restricted access Early History of SQL
In lieu of an abstract, here is a brief excerpt of the content:

Early History of SQL

Ray Boyce and I first met E.F. (Ted) Codd at a symposium he organized at the IBM T.J. Watson Research Center in Yorktown Heights, New York, in 1972. Ray and I were both recent hires at the Watson Center. I had recently completed my PhD at Stanford University, and Ray had completed his at Purdue University. We were members of a recently reorganized IBM group that was looking for a mission. At that time, Ted Codd was a computer scientist at IBM's San Jose Research Laboratory and was proposing a new way of organizing data that he called the "relational data model."

One of the most important research areas in computer science in the early 1970s was the development of systems and languages for handling what computer scientists call persistent data. This term denotes data that remains in a computer system indefinitely, until it is explicitly deleted. Systems for managing persistent data were spreading quickly in the business world. A database management language proposed by the Codasyl Data Base Task Group (DBTG)1 was receiving a lot of attention. Ray and I spent some time studying this language, learning concepts such as "currency indicators" and "set occurrence selection." With a little practice, we learned how to represent a database query in the form of a program that navigated through a network of pointers to find the desired information.

Designing a Relational Language

For Ray and me, our exposure to the relational data model at Codd's research symposium was a revelation. For the first time, we could see how a query that would require a complex program in the DBTG language could be reduced to a few simple lines using one of Codd's relational languages. It became a game for the two of us to invent queries and challenge each other to express them in various query languages.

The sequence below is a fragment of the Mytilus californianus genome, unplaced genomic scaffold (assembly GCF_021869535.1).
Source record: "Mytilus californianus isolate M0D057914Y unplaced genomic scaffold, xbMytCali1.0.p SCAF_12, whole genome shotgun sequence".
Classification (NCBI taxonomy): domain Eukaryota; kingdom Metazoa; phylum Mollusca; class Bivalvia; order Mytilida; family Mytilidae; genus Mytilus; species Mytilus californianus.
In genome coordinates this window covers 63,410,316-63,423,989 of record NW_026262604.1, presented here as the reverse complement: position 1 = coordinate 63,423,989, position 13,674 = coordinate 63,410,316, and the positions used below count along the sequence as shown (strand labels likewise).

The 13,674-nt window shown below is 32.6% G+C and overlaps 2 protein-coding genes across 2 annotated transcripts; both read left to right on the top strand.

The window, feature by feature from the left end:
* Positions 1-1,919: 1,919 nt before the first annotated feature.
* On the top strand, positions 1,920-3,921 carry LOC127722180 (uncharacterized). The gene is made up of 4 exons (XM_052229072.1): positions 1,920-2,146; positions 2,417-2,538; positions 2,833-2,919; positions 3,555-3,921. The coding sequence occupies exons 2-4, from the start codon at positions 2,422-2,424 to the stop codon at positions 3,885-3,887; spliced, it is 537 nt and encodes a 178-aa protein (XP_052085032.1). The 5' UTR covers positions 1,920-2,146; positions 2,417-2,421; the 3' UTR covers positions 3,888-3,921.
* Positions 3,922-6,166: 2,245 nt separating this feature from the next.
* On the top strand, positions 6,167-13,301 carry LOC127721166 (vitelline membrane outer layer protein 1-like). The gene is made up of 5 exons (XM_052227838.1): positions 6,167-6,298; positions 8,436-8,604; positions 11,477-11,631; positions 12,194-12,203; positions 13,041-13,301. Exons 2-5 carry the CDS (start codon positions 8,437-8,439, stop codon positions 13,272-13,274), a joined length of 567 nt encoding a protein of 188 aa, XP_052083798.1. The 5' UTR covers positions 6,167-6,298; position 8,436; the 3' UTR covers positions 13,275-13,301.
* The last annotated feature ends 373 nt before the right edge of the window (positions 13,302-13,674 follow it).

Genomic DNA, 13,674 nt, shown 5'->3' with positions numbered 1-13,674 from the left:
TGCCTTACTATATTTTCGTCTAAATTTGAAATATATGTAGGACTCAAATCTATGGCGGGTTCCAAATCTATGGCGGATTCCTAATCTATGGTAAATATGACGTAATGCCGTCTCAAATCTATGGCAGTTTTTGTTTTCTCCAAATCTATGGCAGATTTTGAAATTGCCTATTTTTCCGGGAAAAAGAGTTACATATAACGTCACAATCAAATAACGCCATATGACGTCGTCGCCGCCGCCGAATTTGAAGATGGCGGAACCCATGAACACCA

One of the queries that came out of this game was as follows: "Find names of employees who earn more than their managers." The query was based on a three-column employee table. Each row of the table represented an employee and contained a name, a salary, and the name of the employee's manager. (This is a simple example. In a real application, employees would be identified by some unique identifier such as an employee number.) Table 1 shows the structure of the table with four example rows.

Table 1. Employee.
Click for larger view
View full resolution
Table 1.


The third row of the table indicates that Baker's salary is $50,000 and Baker's manager is Smith. The first row indicates that Smith's salary is $45,000, so Baker earns more than his manager. Similarly, Nelson's salary is $55,000, but Nelson's manager is Baker, who earns $50,000, so Nelson also earns more than his manager. The result of the query, based on these four sample rows, is Baker and Nelson.

In his research papers, Codd introduced two relational query languages, called Relational Algebra2 and Relational Calculus (also known as the Data Sublanguage Alpha3). Relational Algebra consists of several operators, usually represented by symbols such as those in Figure 1. Using these operators, the query about well-paid employees could be represented as in Figure 2a.

Codd's Relational Calculus was based on a notation used in formal logic, using an existential quantifier ∃ (meaning "for each") and a universal quantifier ∀ (meaning "for all"). Similar to Relational Algebra, Relational Calculus could represent the well-paid employee query compactly (see Figure 2b).

Ray and I were impressed by how compactly Codd's languages could represent complex queries. However, at the same time, we believed that it should be possible to design a relational language that would be more accessible to users without formal training in mathematics or computer programming. We believed that barriers to widespread acceptance of Codd's languages existed on two levels. The first barrier came from the mathematical notation, which was hard to enter at a keyboard. This barrier was superficial and could be easily dealt with by replacing symbols with keywords—for example, replacing π with "project" and ∀ with "for all...